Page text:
64 GRIM (Groups of Rational and Integer Matrices)

defGRIMsf GRIM

This chapter describes the main functions of the GRIM (Version~1.0) share library package for testing finiteness of rational and integer matrix groups. All functions described here are written entirely in the GAP language.

Before using any of the functions described in this chapter you must load the package by calling the statement

    gap> RequirePackage( "grim" );

Loading GRIM (Groups of Rational and Integer Matrices) 1.0, by beals@math.arizona.edu

Subsections

  1. Functions to test finiteness and integrality
  2. IsFinite for rational matrix groups
  3. InvariantLattice for rational matrix groups
  4. IsFiniteDeterministic for integer matrix groups

64.1 Functions to test finiteness and integrality

The following sections describe the functions used to test finiteness and integrality of rational matrix groups.

64.2 IsFinite for rational matrix groups

IsFinite( G )

The group G, which must consist of rational matrices, is tested for finiteness.

A group of rational matrices is finite iff the following two conditions hold: There is a basis with respect to which all elements of G have integer entries, and G preserves a positive definite quadratic form.

If G contains non-integer matrices, then IsFinite first calls InvariantLattice (see InvariantLattice for rational matrix groups) to find a basis with respect to which all elements of G are integer matrices.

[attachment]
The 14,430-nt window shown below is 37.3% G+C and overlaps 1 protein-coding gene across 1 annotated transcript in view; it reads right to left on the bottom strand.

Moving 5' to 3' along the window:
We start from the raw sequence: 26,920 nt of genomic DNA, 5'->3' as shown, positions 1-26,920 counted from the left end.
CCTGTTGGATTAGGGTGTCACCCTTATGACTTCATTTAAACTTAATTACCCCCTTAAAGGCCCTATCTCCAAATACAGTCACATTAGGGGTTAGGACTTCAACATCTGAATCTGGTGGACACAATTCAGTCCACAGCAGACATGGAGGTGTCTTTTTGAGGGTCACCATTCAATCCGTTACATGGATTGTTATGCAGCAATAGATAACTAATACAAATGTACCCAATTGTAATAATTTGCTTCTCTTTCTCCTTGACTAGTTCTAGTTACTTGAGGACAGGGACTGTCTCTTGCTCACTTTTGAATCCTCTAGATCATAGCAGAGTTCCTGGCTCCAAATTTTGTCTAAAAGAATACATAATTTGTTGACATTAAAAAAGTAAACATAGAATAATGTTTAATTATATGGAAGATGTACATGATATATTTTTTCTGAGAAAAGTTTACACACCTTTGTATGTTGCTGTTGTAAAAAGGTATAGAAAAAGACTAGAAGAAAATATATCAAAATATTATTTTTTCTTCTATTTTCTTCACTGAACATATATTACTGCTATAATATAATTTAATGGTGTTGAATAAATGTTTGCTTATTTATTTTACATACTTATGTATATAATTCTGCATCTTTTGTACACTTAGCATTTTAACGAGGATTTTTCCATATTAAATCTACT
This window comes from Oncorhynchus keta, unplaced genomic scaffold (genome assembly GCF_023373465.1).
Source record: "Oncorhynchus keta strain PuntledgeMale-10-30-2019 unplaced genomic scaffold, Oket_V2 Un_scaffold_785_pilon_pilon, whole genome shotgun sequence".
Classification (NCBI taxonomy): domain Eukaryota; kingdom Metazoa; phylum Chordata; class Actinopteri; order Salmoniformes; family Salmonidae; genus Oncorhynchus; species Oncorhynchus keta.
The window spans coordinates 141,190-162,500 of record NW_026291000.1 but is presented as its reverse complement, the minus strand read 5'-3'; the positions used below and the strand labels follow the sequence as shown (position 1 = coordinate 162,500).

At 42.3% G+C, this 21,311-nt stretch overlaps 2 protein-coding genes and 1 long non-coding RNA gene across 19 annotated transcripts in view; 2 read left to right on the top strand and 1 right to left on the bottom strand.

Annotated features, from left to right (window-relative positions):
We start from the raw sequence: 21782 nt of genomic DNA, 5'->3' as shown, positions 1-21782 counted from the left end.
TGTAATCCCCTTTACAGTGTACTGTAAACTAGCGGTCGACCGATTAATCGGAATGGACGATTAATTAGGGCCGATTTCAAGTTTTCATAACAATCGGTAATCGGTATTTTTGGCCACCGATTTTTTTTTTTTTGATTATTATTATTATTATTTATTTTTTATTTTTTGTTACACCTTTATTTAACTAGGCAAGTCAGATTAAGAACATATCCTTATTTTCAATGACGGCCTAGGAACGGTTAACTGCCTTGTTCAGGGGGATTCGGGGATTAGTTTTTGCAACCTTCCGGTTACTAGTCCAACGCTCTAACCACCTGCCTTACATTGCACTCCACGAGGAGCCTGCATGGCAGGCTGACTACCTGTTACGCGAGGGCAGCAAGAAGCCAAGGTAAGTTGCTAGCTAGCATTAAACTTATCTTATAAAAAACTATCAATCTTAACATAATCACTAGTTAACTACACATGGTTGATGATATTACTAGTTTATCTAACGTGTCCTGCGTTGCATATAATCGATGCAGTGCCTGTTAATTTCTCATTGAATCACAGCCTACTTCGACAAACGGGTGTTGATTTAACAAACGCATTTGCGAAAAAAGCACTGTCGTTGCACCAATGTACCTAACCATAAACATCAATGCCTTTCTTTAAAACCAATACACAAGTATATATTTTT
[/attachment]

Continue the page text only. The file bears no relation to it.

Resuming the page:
IsFinite then finds a positive definite quadratic form, or determines that none exists. If G is finite, then the quadratic form is stored in G.quadraticForm.

gap> a := [[1,1/2],[0,-1]];; G := Group(a);;
gap> IsFinite(G);
true
gap> L := G.invariantLattice;;
gap> L*a*L^(-1);
[ [ 1, 1 ], [ 0, -1 ] ]
gap> B := G.quadraticForm;
[ [ 4, 1 ], [ 1, 3/2 ] ]
gap> TransposedMat(a)*B*a;
[ [ 4, 1 ], [ 1, 3/2 ] ]

This function is Las Vegas: it is randomized, but the randomness only affects the running time, not the correctness of the output. (See IsFiniteDeterministic for integer matrix groups.)

64.3 InvariantLattice for rational matrix groups

InvariantLattice( G )

This function returns a lattice L (given by a basis) which is G-invariant. That is, for any A in G, L A L^{-1} is an integer matrix.

L is also stored in G.invariantLattice, and the conjugate group L <G> L^{-1} is stored in G.integerMatrixGroup.

This function finds an L unless G contains elements of non-integer trace (in which case no such L exists, and false is returned).

gap> a := [[1,1/2],[0,-1]];; G := Group(a);;
gap> L := InvariantLattice(G);;
gap> L*a*L^(-1);
[ [ 1, 1 ], [ 0, -1 ] ]

This function is Las Vegas: it is randomized, but the randomization only affects the running time, not the correctness of the output.

64.4 IsFiniteDeterministic for integer matrix groups

IsFiniteDeterministic( G )

The integer matrix group G is tested for finiteness, using a deterministic algorithm. In most cases, this seems to be less efficient than the Las Vegas IsFinite. However, the number of arithmetic steps of this algorithm does not depend on the size of the entries of G, which is not true of the Las Vegas version.

If G is finite, then a G-invariant positive definite quadratic form is stored in G.quadraticForm.

gap> a := [[1,1],[0,-1]];
[ [ 1, 1 ], [ 0, -1 ] ]
gap> G := Group(a);;
gap> IsFiniteDeterministic(G);
true
gap> B := G.quadraticForm;;
gap> B;
[ [ 1, 1/2 ], [ 1/2, 3/2 ] ]
gap> TransposedMat(a)*B*a;
[ [ 1, 1/2 ], [ 1/2, 3/2 ] ]

See also (IsFinite for rational matrix groups). Previous Up Next
Index

GAP 3.4.4
April 1997